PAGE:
Thursday, September 3, 2009

Hard-boiled tragedy

Black Money (1966), by Ross Macdonald

The case seems to be a fairly straightforward one: A wealthy young man is afraid his ex-fianceé new boyfriend is actually a con artist—and not the French aristocrat he claims to be.

So he hires private eye Lew Archer to look into it. But, in a hard-boiled detective novel, nothing is ever straightforward. The case expands outward to soon include a couple of murders, a seven-year-old suicide that might not be a suicide, and a missing $100,000 in cash.

Archer eventually gets to the bottom of it, but not before having to slog his way past a succession of sad, broken people and ruined lives. The plot is actually modeled after the novel The Great Gatsby (which, I recently learned from Archer’s entry at the excellent web site Thrilling Detective, was Macdonald’s favorite novel)—revolving around people who have everything in a material sense, but still manage to screw their lives up anyways.

Archer sticks with it, though. He’s one of the hard-boiled genre’s great characters—similar to Philip Marlowe in his ability to merge world-weary cynicism with compassion for those in trouble. Archer, though, wears his heart on his sleeve more visibly than Marlowe did. A middle-aged loner, Archer seems to pretty much devote all his time and energy to helping his clients. It often turns out they don’t really deserve help all that much, but Archer keeps slogging along for them regardless.

Aside from strong, well-constructed plots, that’s what makes the Archer novels so appealing. Archer’s empathy is literally contagious—he makes us also care about the people he’s trying to help. No matter that they themselves are often (though not always) pretty sleazy—we end up feeling for them as well.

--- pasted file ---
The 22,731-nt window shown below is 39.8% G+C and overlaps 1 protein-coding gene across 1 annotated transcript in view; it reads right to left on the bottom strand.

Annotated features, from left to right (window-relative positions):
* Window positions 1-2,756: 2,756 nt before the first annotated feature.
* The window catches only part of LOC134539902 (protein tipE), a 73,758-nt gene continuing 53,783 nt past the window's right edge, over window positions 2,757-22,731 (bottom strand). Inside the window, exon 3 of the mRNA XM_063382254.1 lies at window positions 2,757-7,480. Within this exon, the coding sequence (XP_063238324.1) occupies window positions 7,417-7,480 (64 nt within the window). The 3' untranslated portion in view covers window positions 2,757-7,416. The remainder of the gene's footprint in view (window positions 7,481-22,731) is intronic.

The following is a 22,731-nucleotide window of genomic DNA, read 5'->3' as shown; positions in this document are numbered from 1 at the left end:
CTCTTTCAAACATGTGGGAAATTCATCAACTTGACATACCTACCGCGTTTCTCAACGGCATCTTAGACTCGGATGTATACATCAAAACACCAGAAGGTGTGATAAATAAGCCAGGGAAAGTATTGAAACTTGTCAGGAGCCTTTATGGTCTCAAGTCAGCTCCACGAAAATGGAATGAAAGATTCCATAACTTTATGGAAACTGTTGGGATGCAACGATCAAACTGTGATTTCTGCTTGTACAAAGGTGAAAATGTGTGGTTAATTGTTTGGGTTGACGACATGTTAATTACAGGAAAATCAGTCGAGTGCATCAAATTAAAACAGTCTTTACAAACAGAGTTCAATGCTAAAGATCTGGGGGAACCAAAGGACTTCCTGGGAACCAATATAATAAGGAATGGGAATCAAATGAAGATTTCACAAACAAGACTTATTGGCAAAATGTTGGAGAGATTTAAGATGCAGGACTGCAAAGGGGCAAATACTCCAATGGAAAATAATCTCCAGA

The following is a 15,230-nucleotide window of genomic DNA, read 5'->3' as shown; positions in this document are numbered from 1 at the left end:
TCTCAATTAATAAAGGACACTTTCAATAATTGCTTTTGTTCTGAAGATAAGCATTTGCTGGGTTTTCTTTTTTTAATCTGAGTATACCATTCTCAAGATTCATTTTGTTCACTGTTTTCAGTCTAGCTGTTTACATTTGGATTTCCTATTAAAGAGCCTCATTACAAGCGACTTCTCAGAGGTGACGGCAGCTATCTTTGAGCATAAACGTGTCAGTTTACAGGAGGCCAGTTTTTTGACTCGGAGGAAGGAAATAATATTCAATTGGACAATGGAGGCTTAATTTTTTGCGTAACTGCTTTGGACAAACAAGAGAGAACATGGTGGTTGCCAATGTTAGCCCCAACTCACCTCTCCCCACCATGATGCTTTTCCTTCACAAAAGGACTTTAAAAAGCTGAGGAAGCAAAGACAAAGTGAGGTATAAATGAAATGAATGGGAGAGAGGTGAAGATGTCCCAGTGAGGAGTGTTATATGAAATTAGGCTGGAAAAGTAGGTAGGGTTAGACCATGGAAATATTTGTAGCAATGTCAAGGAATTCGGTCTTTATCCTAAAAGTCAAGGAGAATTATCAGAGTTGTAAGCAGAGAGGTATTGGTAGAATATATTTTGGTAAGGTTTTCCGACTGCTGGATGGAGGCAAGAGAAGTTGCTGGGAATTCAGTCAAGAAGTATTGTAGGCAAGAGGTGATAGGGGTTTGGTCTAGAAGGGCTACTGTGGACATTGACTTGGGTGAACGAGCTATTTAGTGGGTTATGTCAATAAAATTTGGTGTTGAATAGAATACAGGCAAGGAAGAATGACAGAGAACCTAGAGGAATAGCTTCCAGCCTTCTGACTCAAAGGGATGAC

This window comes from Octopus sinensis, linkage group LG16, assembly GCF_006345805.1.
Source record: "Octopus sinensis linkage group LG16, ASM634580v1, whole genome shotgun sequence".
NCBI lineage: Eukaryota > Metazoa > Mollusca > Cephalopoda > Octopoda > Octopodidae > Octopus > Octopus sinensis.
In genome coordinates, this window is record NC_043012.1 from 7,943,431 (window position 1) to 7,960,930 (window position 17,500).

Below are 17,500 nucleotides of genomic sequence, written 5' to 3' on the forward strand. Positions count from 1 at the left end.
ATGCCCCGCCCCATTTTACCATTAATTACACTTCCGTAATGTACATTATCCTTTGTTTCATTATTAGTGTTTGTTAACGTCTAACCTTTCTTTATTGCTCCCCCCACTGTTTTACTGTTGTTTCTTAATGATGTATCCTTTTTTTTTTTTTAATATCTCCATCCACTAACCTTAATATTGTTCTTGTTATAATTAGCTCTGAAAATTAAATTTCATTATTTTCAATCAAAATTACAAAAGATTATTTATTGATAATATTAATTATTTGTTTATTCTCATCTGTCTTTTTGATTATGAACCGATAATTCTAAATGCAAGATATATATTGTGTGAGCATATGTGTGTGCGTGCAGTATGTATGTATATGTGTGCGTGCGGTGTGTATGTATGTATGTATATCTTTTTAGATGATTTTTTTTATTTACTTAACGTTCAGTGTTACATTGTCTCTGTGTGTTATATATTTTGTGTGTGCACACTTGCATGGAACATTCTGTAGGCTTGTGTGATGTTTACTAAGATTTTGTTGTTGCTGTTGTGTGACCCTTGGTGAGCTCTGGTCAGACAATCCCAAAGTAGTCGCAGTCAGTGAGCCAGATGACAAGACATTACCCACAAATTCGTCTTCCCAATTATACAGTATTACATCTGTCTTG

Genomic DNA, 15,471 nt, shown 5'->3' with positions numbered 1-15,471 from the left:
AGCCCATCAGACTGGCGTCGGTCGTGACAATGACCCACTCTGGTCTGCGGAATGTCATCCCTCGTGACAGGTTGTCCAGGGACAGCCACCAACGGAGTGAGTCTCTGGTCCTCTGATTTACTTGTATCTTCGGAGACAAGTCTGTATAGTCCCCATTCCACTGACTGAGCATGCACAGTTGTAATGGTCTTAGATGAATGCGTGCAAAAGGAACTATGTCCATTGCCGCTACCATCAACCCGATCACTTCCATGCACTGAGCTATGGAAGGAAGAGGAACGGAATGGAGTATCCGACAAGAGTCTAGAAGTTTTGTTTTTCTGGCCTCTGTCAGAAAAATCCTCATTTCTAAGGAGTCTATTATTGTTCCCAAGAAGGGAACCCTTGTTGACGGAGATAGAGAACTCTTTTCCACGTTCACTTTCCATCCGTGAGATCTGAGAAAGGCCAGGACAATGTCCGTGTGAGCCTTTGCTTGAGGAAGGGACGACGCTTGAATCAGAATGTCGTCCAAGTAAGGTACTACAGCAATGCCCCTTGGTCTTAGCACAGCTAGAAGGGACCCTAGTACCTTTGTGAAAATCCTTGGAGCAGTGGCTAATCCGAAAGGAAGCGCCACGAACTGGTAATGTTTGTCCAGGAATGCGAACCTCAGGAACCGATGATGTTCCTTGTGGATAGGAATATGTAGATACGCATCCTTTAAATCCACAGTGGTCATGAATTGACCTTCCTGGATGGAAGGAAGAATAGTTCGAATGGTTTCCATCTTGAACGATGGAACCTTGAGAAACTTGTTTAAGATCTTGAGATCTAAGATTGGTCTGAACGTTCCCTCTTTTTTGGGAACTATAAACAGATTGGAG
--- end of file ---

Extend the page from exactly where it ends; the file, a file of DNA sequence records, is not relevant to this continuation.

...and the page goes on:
As a mystery novel, Black Money is perhaps paced a little too slowly as Macdonald introduces us to the various characters and provides us with background information. But once a particular character is unexpectedly killed, the plot rapidly becomes fascinating. There’s certainly no shortage of motives or suspects. The case seems to thread in various directions at once, involving gambling debts, secret love affairs, greed and despair.

It ought to be a depressing book, but it’s not. Archer serves as an effective emotional anchor, reminding us that there are still a few good guys out there. That’s often the role of the protagonist in the world of hard-boiled fiction. Lew Archer plays that part better than most.

Next month, we’ll jump back to 1934 and step away from hard-boiled tragedy to take a look at For the Defence: Dr. Throndyke, by R. Austin Freeman

No comments:

Post a Comment

Related Posts Plugin for WordPress, Blogger...